E-prescribing data are humbling, if nothing else, because they show how little we really know about our patients, in spite of our best efforts-and because they suggest that our hubris is often undeserved.

In one instance, a new patient assured me that she had never seen a psychiatrist before. She emphasized how hard she worked to muster her courage to make an appointment, given her culture’s disapproval of psychiatric care. (In hindsight, it was an example of “the lady doth protest too much.”)

Yet when I registered her in the electronic prescription database and clicked on the “claims” button that shows prescriptions written by other physicians, I recognized the names of 4 different psychiatrists who prescribed her antidepressants in the past few months. The prescriptions were innocuous-compared to the opioids that interest the PMP-but it’s not just the prescription, it’s the principle.

Another young man listed “0” for alcohol intake on his intake form. He confirmed that he did not drink, not now or in the past. Knowing that there is often a reason for zero alcohol use-medical, religious, an aversion because of parental alcohol use, or avoidance because of past alcohol problems-I asked more. He elaborated, stating that he never drank because his father had such serious alcohol issues. As for him, he just needed something “mild” for sleep and anxiety-but no benzodiazepines, which could be addicting, he said. I was not one to argue with such a request, and so we agreed on gabapentin.

To my amazement, he had prescriptions galore for gabapentin in the database, along with claims for disulfiram, naltrexone, and acamprosate-and not just one prescription, but a year’s worth-prescribed by a well-known addiction subspecialist from an equally well-known alcohol program. Looking perplexed, I printed the page from the e-program, handed it to him, and asked him how this could be. The patient then recanted his original history and said that he did not want to take chances, given his family history. And that was the reason why he got repeated prescriptions to prevent alcohol use.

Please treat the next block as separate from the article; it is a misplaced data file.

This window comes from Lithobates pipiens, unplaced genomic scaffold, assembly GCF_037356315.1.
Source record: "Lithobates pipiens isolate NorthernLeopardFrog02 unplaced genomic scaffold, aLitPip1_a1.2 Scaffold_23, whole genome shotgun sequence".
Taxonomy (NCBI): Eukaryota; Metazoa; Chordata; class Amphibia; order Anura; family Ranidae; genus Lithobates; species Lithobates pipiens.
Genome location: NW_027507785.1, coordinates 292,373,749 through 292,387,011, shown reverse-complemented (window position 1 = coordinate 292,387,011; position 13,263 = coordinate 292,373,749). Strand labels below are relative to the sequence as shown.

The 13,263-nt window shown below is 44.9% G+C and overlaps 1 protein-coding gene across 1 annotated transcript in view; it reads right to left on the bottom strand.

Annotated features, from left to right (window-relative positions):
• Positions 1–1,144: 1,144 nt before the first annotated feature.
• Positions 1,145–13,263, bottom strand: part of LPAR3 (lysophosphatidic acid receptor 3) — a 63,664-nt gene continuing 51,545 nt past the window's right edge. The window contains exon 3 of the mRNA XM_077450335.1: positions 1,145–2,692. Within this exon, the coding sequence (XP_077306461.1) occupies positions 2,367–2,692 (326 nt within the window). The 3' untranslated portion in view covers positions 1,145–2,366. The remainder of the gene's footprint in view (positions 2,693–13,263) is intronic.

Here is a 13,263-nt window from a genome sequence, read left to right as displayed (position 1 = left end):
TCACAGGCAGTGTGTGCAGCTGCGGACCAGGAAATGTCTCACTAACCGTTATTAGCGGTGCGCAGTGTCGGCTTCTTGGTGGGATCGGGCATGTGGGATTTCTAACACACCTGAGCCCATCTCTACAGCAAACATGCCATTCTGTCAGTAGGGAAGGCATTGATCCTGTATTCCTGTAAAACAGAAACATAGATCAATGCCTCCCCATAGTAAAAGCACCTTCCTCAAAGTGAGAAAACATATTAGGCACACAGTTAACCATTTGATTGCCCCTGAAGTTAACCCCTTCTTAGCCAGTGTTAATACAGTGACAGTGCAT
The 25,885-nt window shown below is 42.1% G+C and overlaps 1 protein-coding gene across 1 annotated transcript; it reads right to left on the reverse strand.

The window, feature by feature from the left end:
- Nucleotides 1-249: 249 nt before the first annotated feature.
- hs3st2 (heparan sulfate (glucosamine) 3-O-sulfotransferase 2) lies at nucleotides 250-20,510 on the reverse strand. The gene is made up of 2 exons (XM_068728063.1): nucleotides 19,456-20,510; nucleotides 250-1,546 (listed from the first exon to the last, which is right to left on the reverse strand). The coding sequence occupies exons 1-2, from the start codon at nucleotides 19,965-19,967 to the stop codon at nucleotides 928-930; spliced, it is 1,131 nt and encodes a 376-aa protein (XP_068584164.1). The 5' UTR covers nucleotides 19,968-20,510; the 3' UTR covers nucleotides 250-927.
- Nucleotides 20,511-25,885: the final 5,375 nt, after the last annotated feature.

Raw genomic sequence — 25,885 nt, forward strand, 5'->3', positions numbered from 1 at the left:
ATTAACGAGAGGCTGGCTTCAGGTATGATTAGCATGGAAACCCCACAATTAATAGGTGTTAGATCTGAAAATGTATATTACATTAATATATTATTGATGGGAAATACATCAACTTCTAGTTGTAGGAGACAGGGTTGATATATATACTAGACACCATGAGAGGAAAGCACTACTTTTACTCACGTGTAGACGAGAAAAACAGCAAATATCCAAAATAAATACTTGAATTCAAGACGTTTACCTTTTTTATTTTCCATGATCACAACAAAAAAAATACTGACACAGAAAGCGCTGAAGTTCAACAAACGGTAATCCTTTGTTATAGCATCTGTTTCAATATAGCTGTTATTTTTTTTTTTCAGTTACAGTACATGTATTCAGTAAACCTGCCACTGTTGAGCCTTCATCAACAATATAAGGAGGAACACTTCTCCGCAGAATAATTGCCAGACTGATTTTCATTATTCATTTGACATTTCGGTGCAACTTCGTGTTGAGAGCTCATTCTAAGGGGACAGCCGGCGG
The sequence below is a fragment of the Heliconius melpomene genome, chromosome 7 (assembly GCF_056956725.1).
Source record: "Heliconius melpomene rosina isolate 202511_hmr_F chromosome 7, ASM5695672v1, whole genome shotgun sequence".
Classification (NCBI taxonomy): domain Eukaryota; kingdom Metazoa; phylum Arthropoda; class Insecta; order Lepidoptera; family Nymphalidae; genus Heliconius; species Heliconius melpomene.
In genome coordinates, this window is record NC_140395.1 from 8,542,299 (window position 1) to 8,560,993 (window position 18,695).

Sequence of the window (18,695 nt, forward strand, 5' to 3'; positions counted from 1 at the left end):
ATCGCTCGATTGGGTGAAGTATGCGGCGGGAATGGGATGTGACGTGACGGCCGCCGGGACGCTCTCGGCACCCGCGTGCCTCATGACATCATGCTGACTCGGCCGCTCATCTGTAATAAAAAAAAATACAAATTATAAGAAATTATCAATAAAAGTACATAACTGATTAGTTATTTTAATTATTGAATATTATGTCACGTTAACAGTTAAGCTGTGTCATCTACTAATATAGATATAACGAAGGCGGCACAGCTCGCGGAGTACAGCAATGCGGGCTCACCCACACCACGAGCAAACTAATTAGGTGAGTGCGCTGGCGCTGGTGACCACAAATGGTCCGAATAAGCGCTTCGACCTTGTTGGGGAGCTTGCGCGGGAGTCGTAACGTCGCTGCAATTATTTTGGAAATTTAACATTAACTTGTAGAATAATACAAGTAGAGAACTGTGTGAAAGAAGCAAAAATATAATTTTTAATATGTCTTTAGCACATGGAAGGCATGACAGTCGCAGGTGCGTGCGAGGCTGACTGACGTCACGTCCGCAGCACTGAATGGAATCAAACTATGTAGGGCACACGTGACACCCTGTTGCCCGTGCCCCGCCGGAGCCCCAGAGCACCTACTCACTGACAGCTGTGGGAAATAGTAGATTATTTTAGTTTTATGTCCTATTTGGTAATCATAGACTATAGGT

Another time, a pop-up refill request appeared on my “dashboard”-with the name of a patient who had terminated treatment a year earlier, when she returned to her home country after losing her job and her J-1 visa. Again, this medication was not controlled and not known to be misused. It was too inexpensive to merit any resale value. The refill might have flown under the radar, had I not remembered the patient and wondered what happened after she returned to her war-torn country.

Expecting everyone to remember everything is unrealistic, and not necessary with newer technology.

At her last appointment, she received a 90-day prescription to tide her over until she found local treatment. I closed her paper chart in my office. Her electronic prescription “chart” showed that the same medication had been refilled monthly for an entire year. I called the pharmacist, who said that someone telephoned refill requests every 90 days for the past year. I knew it was not me-and the pharmacist knew that she did not enter refill requests that bore initials of a long-gone pharmacist. Mysterious.

Not every revelation was so disheartening, and some unexpected findings improved clinical care (at the same time that they instilled skepticism). On more than a few occasions, unmentioned prescriptions for thyroid medications appeared in the database of an anxious patient. Knowing that my initial intakes cover all medications and all medical conditions-and not only psychiatric or substance-related conditions-I asked the patient how we missed this medication. She said that she did not deem it important enough to mention, since she did not expect a psychiatrist to prescribe those medications. In return, I explained how excessive thyroid medications can induce anxiety-and how important it is to review labs and adjust thyroid replacements before resorting to her requested antianxiety medications.